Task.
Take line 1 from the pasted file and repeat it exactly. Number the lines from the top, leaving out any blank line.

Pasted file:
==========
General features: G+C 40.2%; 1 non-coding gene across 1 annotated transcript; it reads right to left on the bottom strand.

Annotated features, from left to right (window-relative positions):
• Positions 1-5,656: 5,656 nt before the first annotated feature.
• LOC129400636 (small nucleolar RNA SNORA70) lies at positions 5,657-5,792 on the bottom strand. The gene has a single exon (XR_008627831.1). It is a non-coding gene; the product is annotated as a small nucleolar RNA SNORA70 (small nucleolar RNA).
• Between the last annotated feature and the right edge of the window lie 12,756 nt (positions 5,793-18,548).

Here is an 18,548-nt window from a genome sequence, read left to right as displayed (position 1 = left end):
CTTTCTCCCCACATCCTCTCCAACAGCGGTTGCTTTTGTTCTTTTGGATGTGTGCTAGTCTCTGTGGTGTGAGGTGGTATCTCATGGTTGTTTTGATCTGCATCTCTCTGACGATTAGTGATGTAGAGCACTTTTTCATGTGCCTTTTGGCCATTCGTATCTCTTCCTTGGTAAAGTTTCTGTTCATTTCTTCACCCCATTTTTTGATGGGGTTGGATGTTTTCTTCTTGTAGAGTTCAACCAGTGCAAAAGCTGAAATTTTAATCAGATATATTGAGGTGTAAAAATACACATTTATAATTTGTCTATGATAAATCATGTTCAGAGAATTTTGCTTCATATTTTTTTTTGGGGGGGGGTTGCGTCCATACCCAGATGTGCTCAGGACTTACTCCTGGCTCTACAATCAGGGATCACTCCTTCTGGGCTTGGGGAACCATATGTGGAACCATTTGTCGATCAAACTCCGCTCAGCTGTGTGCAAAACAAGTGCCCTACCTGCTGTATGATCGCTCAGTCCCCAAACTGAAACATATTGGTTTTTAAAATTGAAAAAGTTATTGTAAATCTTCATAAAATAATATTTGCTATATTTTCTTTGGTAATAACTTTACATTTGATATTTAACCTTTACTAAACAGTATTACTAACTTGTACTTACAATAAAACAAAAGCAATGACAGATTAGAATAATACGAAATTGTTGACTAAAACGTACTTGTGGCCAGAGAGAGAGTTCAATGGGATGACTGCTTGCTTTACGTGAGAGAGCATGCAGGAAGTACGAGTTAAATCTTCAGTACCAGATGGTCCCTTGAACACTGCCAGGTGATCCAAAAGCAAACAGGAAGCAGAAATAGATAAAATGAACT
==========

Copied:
General features: G+C 40.2%; 1 non-coding gene across 1 annotated transcript; it reads right to left on the bottom strand.